Boxing DayCultureCinemaMovie reviews
Not quite your usual Christmas-spirited movie for the festive season, Boxing Day is the slow-burning, yet commanding drama directed by acclaimed filmmaker Bernard Rose (Candyman, Mr Nice).
An adaptation of Tolstoy’s Master and Man, Boxing Day follows Basil (Danny Huston, 21 Grams, X-Men Origins: Wolverine), an American man prepared to leave his wife and children the day after Christmas, and, perhaps more horrifically, to trick an elderly lady into signing over the church foundation fund with promises of making more money back.
With the assistance of his hired chauffeur, Nick (Matthew Jacobs), the two set off in search of foreclosed houses where Basil hopes to make a few cheap purchases, a quick renovation, and an even quicker sale for a huge profit.
As their journey begins, the personalities of the two men are explored in an intimate portraiture which is at times rather awkward to observe. Basil is portrayed as ruthless and determined, but with a hint of vulnerability, made evident in his panic and self-doubt when things ultimately come a cropper. Nick, on the other hand, is annoying, unable to navigate and has a fondness for giving his opinion. However, his dry and sarcastic wit does add humour to the otherwise sober air of Basil.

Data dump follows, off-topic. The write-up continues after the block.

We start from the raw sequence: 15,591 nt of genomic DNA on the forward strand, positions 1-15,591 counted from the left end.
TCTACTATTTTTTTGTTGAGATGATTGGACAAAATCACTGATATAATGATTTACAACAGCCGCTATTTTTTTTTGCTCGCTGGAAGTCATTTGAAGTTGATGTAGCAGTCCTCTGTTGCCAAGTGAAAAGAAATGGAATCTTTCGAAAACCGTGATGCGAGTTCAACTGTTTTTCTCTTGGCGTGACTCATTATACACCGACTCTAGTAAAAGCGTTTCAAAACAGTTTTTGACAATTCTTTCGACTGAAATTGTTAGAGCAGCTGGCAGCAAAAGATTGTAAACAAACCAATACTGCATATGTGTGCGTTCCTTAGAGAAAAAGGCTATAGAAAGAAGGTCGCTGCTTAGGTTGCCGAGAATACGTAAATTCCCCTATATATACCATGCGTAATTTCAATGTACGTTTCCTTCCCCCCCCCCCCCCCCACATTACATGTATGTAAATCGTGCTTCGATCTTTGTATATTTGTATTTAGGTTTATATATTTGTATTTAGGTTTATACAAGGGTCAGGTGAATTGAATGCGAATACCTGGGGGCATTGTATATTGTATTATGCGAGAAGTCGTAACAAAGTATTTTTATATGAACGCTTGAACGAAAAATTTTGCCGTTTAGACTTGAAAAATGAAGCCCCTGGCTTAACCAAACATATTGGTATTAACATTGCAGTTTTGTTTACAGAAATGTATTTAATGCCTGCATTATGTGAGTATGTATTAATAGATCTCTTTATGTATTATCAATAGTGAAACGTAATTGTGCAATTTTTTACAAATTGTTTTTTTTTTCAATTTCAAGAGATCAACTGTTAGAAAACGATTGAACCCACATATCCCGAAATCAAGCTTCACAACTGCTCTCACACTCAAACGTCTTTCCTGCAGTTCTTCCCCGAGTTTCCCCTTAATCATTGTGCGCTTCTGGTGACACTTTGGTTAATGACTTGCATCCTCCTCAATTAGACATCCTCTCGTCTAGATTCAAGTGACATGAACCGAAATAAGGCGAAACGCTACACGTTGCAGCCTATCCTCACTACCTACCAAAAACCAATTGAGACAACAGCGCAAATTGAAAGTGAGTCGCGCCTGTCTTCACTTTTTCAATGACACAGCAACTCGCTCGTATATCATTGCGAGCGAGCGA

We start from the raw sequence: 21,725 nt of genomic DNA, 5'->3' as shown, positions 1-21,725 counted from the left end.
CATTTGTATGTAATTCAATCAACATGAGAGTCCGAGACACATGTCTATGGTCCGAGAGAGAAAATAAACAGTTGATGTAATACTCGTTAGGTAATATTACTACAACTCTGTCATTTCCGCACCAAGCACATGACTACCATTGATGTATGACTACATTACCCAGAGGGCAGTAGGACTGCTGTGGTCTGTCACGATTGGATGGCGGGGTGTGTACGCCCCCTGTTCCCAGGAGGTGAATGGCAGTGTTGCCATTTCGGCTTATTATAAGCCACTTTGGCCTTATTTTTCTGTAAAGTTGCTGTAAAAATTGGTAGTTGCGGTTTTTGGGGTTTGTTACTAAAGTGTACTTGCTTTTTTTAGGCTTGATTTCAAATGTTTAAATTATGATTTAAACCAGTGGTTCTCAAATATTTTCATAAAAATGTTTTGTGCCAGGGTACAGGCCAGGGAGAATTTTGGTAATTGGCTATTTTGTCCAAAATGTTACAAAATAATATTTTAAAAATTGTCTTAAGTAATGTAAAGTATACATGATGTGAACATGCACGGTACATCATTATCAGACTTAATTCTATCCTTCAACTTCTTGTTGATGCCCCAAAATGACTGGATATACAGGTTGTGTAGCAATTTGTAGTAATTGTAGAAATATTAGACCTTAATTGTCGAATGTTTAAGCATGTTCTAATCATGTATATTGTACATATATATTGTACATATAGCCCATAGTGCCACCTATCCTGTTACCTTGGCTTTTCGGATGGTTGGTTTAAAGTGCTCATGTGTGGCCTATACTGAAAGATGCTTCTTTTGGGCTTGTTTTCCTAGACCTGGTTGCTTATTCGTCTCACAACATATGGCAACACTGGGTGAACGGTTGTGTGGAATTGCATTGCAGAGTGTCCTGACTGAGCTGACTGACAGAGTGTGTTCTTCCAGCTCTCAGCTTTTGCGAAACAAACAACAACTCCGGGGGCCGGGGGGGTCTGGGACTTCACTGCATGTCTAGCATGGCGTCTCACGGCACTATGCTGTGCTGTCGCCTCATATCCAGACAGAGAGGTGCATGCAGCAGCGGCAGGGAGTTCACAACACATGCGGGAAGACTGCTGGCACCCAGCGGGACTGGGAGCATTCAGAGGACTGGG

Boxing Day is full of suspense; close-ups of car wheels spinning on ice while the car’s engine is aggressively revved contain monumental amounts of tension, and added to the infuriating character of Nick, suddenly the film isn’t as slow-burning as it first seemed. There is a gentle piano music accompaniment at times which, teamed with some beautiful scenes of snow-covered Denver, brings a much-needed sense of calm when the anticipation gets too much. The steady rise and fall of emotions that Rose has brought to Boxing Day is where its greatest accomplishment lies.
Steeped in subliminal messaging, Boxing Day is an intelligent, thought-provoking film that allows the audience time to truly get to know the characters. The film really is worth watching, and even the dodgy camera focus and movement (which will leave you somewhat dizzy in parts) can be forgiven, because on the whole, this film is a success.